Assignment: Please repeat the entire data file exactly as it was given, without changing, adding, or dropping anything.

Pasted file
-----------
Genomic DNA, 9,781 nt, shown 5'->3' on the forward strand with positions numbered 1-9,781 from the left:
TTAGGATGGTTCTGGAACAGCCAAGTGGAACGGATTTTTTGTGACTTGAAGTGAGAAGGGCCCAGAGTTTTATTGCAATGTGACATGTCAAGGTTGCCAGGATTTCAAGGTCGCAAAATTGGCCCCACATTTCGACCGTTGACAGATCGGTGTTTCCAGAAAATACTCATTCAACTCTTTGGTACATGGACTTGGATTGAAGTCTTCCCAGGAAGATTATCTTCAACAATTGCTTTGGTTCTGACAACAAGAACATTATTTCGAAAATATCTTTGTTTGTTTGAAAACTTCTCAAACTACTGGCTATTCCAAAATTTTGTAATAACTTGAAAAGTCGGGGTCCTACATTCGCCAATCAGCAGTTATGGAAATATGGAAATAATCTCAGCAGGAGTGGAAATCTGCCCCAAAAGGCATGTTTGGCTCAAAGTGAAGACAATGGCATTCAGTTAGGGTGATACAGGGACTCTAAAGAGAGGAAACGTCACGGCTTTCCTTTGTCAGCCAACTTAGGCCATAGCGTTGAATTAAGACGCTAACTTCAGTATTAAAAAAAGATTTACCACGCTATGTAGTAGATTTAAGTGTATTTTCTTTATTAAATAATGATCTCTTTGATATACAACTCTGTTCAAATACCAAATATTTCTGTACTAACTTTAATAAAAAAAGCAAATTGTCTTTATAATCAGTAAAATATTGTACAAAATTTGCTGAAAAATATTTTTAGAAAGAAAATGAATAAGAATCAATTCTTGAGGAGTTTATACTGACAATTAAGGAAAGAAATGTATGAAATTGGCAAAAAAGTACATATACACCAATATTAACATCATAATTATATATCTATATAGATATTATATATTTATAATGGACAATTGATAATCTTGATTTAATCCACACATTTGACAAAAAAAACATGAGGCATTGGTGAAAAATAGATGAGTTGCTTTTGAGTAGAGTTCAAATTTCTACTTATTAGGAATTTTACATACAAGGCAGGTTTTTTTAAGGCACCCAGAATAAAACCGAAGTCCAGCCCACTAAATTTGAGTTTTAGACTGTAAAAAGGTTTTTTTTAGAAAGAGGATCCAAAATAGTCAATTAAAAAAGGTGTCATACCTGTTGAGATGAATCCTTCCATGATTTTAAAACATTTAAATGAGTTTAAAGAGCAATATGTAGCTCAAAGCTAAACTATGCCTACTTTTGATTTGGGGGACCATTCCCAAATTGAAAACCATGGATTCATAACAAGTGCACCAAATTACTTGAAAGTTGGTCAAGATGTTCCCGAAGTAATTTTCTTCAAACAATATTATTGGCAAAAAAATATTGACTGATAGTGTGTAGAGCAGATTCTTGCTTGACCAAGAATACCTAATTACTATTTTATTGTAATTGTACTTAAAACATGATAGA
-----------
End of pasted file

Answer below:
Genomic DNA, 9,781 nt, shown 5'->3' on the forward strand with positions numbered 1-9,781 from the left:
TTAGGATGGTTCTGGAACAGCCAAGTGGAACGGATTTTTTGTGACTTGAAGTGAGAAGGGCCCAGAGTTTTATTGCAATGTGACATGTCAAGGTTGCCAGGATTTCAAGGTCGCAAAATTGGCCCCACATTTCGACCGTTGACAGATCGGTGTTTCCAGAAAATACTCATTCAACTCTTTGGTACATGGACTTGGATTGAAGTCTTCCCAGGAAGATTATCTTCAACAATTGCTTTGGTTCTGACAACAAGAACATTATTTCGAAAATATCTTTGTTTGTTTGAAAACTTCTCAAACTACTGGCTATTCCAAAATTTTGTAATAACTTGAAAAGTCGGGGTCCTACATTCGCCAATCAGCAGTTATGGAAATATGGAAATAATCTCAGCAGGAGTGGAAATCTGCCCCAAAAGGCATGTTTGGCTCAAAGTGAAGACAATGGCATTCAGTTAGGGTGATACAGGGACTCTAAAGAGAGGAAACGTCACGGCTTTCCTTTGTCAGCCAACTTAGGCCATAGCGTTGAATTAAGACGCTAACTTCAGTATTAAAAAAAGATTTACCACGCTATGTAGTAGATTTAAGTGTATTTTCTTTATTAAATAATGATCTCTTTGATATACAACTCTGTTCAAATACCAAATATTTCTGTACTAACTTTAATAAAAAAAGCAAATTGTCTTTATAATCAGTAAAATATTGTACAAAATTTGCTGAAAAATATTTTTAGAAAGAAAATGAATAAGAATCAATTCTTGAGGAGTTTATACTGACAATTAAGGAAAGAAATGTATGAAATTGGCAAAAAAGTACATATACACCAATATTAACATCATAATTATATATCTATATAGATATTATATATTTATAATGGACAATTGATAATCTTGATTTAATCCACACATTTGACAAAAAAAACATGAGGCATTGGTGAAAAATAGATGAGTTGCTTTTGAGTAGAGTTCAAATTTCTACTTATTAGGAATTTTACATACAAGGCAGGTTTTTTTAAGGCACCCAGAATAAAACCGAAGTCCAGCCCACTAAATTTGAGTTTTAGACTGTAAAAAGGTTTTTTTTAGAAAGAGGATCCAAAATAGTCAATTAAAAAAGGTGTCATACCTGTTGAGATGAATCCTTCCATGATTTTAAAACATTTAAATGAGTTTAAAGAGCAATATGTAGCTCAAAGCTAAACTATGCCTACTTTTGATTTGGGGGACCATTCCCAAATTGAAAACCATGGATTCATAACAAGTGCACCAAATTACTTGAAAGTTGGTCAAGATGTTCCCGAAGTAATTTTCTTCAAACAATATTATTGGCAAAAAAATATTGACTGATAGTGTGTAGAGCAGATTCTTGCTTGACCAAGAATACCTAATTACTATTTTATTGTAATTGTACTTAAAACATGATAGA